6) Time for Tea
It’s been said that the British love their tea above all else. On a cold battlefield, though, anyone would love a hot drink. For the well-being of their troops, the British Army began installing tea-making facilities in all their tanks starting in 1945.
While no grand affair, the basic equipment is included. The electric heating element can be used to boil ration pouches and then the water used to make tea. Having this mobile kitchen inside the tank means that soldiers can eat, drink, or wash up while protected from enemy fire. Reportedly, no other country provides this for their soldiers.
5) Mask of Health
For many centuries it was believed by the Western world that illness was often caused by foul smells. This means that sewage wouldn’t make you sick in their view, but the smell of it would. The simplest means then to avoid getting sick would be to filter or avoid the odor.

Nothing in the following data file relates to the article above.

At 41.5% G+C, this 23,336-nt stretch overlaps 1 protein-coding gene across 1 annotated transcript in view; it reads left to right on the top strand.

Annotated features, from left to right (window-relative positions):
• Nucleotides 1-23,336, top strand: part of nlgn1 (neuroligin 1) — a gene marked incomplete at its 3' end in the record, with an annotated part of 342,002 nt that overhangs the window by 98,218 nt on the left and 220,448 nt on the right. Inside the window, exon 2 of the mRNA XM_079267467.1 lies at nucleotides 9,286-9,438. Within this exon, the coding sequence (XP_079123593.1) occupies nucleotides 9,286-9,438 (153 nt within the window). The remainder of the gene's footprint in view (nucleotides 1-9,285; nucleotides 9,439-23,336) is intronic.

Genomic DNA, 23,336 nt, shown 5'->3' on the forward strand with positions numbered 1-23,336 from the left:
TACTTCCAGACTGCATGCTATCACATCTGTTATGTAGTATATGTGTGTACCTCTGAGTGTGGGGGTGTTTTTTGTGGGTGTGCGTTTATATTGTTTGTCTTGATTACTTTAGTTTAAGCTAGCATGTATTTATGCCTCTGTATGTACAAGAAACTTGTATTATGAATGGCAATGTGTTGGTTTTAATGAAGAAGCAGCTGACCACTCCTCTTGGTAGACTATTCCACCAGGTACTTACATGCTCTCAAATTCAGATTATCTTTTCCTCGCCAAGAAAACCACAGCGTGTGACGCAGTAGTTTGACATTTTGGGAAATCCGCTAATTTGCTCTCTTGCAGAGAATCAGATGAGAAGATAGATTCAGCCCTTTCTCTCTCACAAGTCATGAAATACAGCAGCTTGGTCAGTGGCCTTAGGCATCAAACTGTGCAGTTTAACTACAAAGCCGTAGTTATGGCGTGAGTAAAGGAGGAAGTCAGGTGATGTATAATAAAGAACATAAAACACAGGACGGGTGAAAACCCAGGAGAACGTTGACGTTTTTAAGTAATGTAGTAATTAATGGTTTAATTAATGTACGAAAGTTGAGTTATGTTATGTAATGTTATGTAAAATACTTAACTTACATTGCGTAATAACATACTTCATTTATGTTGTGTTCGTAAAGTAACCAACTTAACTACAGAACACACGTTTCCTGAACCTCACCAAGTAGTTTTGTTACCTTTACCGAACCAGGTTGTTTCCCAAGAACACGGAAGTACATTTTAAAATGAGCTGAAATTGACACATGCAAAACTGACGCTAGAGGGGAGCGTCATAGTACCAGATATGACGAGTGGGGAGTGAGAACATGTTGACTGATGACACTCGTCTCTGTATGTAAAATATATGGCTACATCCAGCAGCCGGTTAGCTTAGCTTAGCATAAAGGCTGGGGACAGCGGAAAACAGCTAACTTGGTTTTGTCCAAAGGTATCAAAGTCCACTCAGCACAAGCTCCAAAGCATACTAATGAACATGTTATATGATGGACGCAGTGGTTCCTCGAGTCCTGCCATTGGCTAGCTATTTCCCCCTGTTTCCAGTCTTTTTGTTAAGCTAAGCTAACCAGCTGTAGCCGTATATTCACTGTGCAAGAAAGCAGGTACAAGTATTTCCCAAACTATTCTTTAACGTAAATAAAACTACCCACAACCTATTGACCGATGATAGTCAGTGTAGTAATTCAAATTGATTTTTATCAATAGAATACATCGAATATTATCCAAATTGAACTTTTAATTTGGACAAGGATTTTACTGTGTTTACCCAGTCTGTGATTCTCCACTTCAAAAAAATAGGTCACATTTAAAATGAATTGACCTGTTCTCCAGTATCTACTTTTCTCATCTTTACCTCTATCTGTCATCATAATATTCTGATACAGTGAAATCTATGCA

Sometimes flowers or herbs were held just below the nose to mask the bad smells of European cities. When plagues struck Europe in the middle Ages, doctors would wear masks which looked rather like leather bird heads. The long “beak” of the mask would be filled with herbs to protect the doctors as they traveled through plague-infested homes. The miasma theory which accounted for the disease of bad smells was still widely believed well into the 19th century.
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